Yesterday I decided to tag along with our RSPCA ACT Inspectors for the afternoon. They investigated seven different complaints within a two-hour period and all but one was related to what we would call a ‘nuisance’ complaint – most frequently that of dogs barking.
Barking dogs are not actually covered by the Animal Welfare Act which is the legislation that our Inspectors enforce. The majority of the time we will turn these types of calls over to the Rangers at Domestic Animals Services (DAS). However on occasion, the person lodging the complaint will describe other welfare issues which we will investigate to ensure that the animal’s needs are being met and they are not in an unsafe environment.
Yesterday, we found nothing but healthy looking dogs barking with no obvious welfare concerns. Therefore, we can only assume that the neighbours are just frustrated at having to listen to them all day.
With the constant stream of these types of complaints to our Inspectors, I thought it may be useful to share some tips from our behavioural trainers at RSPCA ACT on how you can become a better neighbour if your dog has a barking problem.
Dogs tend to bark for a few of reasons, but mainly due to boredom, excitement, anxiety or at a stimulus. Barking is a natural behaviour for dogs and one of their only ways to communicate. Excessive barking could be a sign that something may be 'wrong'. The first step in solving the problem is to determine why your dog is barking. Some breeds are also more prone to barking than others, and as a responsible pet owner it is important to identify the cause of barking as this will help you come up with a solution.
For physical stimulation, it’s critical that your dog receives the appropriate amount of exercise for its needs. Despite stereotypes, some large breeds like great Danes and Greyhounds actually need less exercise than smaller dogs like Jack Russells. When you’re adopting a dog do your research and make sure the dog you’re bringing into your home fits with your lifestyle.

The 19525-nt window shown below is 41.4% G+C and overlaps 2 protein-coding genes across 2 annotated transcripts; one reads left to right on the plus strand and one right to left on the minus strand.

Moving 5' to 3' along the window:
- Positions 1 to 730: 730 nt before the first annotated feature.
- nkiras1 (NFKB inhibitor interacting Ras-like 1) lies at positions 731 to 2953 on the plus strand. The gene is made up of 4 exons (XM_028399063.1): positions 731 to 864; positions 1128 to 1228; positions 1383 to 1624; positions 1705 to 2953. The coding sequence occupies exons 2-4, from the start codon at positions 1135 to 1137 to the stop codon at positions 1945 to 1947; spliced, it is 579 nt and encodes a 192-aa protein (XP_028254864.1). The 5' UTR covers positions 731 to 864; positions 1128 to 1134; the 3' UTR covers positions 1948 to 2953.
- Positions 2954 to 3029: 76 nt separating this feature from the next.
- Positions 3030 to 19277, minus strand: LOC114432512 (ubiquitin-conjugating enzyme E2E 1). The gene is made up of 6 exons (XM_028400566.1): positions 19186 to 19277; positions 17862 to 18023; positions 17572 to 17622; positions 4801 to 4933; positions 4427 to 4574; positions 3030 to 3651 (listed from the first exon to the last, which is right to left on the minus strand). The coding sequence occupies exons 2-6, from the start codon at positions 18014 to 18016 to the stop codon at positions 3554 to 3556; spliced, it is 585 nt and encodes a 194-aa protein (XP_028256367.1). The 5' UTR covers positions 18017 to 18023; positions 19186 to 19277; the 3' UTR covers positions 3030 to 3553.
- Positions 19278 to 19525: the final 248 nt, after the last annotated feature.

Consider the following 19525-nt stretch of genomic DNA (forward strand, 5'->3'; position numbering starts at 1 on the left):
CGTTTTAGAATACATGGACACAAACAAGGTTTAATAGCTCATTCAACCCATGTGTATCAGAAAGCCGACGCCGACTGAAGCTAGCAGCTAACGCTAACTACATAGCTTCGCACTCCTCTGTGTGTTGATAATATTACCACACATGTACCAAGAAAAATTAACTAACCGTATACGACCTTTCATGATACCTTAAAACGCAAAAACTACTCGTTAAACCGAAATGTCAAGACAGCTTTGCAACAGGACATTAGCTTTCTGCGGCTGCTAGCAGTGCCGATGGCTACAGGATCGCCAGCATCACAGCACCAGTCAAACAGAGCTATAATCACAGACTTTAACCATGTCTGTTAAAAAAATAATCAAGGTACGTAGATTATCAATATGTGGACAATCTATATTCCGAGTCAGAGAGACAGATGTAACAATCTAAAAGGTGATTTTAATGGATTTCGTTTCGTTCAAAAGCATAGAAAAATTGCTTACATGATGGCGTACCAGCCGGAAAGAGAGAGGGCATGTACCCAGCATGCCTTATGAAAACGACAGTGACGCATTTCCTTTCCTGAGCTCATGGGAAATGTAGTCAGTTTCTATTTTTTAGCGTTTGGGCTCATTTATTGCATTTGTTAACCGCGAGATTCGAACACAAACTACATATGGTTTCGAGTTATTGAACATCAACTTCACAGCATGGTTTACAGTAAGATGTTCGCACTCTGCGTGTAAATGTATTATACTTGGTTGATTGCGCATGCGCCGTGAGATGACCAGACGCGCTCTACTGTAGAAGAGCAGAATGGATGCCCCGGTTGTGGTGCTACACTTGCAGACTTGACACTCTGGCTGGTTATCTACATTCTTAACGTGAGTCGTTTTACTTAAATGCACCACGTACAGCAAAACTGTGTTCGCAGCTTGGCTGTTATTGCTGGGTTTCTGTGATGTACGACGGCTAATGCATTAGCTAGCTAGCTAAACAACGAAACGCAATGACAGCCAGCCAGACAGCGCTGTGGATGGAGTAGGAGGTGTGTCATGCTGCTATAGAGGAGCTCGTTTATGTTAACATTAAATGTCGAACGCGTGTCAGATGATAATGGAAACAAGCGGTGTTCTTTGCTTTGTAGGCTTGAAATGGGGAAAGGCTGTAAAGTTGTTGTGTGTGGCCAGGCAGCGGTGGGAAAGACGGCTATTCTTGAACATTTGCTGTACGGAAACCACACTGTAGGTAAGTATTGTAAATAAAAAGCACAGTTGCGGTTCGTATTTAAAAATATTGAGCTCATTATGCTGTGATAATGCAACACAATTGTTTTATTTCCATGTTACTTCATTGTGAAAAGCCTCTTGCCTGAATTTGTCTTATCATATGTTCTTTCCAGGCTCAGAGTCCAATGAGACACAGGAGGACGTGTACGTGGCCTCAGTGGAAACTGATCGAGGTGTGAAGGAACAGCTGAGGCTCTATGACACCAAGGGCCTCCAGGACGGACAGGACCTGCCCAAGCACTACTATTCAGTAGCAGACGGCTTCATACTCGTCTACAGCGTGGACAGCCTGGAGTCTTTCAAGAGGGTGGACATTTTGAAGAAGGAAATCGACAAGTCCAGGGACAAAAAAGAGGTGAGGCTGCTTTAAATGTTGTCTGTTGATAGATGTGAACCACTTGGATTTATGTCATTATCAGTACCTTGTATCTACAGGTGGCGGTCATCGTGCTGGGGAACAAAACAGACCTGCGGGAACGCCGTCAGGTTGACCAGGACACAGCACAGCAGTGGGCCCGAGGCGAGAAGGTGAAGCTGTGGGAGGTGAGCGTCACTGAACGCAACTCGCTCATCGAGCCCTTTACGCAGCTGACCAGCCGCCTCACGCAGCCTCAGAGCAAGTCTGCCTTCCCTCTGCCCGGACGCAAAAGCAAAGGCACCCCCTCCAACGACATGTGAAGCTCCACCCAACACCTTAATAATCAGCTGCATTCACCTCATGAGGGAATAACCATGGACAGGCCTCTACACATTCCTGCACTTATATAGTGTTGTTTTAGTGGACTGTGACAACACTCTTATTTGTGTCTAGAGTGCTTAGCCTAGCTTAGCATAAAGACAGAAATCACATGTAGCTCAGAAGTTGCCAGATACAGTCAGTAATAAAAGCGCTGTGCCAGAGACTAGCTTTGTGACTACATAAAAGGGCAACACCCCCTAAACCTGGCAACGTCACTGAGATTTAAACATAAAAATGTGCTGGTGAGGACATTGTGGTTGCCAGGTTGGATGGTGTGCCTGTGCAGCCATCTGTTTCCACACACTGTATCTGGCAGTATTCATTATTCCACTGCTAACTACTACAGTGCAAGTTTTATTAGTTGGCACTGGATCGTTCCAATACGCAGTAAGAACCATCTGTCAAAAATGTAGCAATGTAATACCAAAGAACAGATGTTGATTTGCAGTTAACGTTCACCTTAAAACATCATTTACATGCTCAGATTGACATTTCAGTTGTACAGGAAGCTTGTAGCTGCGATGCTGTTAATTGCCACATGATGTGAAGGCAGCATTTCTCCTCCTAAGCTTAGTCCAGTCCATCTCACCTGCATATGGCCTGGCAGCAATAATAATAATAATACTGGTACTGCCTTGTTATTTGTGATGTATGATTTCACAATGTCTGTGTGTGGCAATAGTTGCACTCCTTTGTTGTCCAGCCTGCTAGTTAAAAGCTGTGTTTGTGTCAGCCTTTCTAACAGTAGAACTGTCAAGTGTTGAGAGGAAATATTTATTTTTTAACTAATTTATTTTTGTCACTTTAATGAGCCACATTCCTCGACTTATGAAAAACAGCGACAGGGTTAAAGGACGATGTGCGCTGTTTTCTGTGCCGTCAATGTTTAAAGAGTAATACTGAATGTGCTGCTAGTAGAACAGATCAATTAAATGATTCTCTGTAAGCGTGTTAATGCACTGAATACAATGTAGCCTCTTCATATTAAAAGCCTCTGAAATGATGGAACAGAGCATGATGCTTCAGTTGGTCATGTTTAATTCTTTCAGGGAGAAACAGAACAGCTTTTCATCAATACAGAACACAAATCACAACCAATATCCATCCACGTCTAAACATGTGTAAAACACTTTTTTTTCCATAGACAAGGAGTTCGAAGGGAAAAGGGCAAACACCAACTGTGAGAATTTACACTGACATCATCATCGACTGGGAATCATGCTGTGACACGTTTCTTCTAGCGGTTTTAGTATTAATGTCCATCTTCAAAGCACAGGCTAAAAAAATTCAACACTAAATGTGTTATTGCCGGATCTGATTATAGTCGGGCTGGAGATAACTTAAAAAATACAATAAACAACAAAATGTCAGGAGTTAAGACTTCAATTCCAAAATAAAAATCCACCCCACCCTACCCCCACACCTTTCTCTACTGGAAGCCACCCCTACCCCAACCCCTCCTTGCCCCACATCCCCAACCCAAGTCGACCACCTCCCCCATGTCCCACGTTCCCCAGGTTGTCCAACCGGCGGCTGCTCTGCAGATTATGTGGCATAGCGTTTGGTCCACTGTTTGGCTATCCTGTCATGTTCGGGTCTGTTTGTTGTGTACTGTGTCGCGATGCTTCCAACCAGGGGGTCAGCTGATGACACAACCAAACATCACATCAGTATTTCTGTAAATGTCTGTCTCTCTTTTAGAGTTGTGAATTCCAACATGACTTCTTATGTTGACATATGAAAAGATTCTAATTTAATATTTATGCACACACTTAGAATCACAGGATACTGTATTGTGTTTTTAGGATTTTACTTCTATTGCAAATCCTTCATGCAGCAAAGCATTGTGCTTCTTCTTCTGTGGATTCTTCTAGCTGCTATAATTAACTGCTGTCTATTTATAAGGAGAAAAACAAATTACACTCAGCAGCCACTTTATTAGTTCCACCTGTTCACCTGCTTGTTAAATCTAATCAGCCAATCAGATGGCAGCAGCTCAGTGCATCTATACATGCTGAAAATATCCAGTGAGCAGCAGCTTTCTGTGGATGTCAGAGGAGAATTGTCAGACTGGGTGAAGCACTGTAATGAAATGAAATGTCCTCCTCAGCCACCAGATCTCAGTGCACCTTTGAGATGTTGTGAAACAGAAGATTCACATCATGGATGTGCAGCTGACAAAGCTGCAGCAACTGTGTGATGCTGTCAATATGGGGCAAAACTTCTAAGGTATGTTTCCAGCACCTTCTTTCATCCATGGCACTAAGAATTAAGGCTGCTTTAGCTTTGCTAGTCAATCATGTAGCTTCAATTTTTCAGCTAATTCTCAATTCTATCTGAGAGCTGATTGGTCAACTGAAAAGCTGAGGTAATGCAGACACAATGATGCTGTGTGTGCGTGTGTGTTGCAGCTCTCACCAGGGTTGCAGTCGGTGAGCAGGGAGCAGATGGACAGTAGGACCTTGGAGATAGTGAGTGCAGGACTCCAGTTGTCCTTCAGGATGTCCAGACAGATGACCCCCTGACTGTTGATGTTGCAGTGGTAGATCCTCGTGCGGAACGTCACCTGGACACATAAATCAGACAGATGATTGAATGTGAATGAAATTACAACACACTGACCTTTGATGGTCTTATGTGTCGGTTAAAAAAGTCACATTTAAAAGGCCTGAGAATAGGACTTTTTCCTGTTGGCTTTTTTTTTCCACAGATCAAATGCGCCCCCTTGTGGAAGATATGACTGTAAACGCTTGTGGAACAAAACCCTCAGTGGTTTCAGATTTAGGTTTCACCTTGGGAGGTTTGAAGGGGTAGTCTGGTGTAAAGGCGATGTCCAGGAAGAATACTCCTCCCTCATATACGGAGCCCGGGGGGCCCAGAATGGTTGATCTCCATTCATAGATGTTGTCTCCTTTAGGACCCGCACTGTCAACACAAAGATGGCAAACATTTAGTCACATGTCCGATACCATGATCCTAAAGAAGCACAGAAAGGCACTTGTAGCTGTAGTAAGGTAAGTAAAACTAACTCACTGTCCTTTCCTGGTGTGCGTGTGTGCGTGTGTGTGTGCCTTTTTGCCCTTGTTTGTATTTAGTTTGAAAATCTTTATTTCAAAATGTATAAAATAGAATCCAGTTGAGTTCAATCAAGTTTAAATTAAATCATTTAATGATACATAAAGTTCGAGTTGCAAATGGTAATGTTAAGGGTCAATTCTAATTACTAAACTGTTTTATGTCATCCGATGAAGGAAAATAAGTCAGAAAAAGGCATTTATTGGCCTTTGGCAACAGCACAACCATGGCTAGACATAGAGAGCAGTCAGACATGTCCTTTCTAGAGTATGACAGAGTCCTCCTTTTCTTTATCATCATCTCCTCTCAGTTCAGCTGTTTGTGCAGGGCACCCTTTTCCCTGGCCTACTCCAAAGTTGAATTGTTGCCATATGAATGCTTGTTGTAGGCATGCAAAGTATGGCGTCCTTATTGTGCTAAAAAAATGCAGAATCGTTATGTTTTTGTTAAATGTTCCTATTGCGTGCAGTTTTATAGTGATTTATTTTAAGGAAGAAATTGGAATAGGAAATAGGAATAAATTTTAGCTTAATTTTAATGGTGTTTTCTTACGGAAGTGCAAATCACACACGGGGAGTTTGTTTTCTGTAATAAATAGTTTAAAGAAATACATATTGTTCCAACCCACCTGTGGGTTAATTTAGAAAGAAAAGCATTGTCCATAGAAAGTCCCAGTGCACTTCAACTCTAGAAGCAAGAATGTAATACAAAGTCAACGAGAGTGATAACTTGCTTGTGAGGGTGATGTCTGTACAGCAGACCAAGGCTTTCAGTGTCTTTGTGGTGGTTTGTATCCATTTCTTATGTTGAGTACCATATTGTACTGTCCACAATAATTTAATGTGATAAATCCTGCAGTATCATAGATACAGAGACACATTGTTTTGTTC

If you are going to be out all day to work, make sure you take the dog out for a walk before and after you get home. Sometimes, they may even need a lunchtime walk.
Mental stimulation is just as important. Dogs that finish their meals quickly could be distracted by using an enrichment toy such as a Kong or another toy. Chewing is a natural stress-releasing activity for dogs and can lead to the release of calming hormones. Chewing makes dogs feel good and is a way for them to self-soothe. Not only will chew toys and Kongs calm your dog but they can keep them busy and divert their attention from outside stimulus.
If you can’t leave food with your dogs, you can still provide them with enrichment. Give them a sandpit to dig in, a paddling pool or doggy safe play equipment to keep them entertained during the day.
For single dog families, don’t underestimate the value of a playmate. This does not necessarily have to be another dog as other pets and children can be great companions. There are also an increasing number of doggy day care and walking businesses available for those who are time poor but have the finances to put towards their pet companion.
Sometimes, dogs are reactive to visual movement through fences and windows. Reducing visibility to high traffic areas often work wonders for reducing barking in these types of dogs - particularly if they have high anxiety to strangers.
As I said, there are many reasons why a dog may bark. If in doubt, speak to a qualified Behavioural Trainer and take your dog to training classes. By doing this you can try to find the underlining causes of the issue and replace bad habits with positive reinforcement and education.
We humans have bred dogs to be exceptionally social animals. Leaving them for eight hours a day, although often necessary, can be stressful. Try to make the dogs alone time as enjoyable for them as possible.
Be a responsible pet owner and help your dog be a good neighbour!
Tammy Ven Dange is the CEO of RSPCA ACT. Follow her on Twitter and Instagram at @tvendange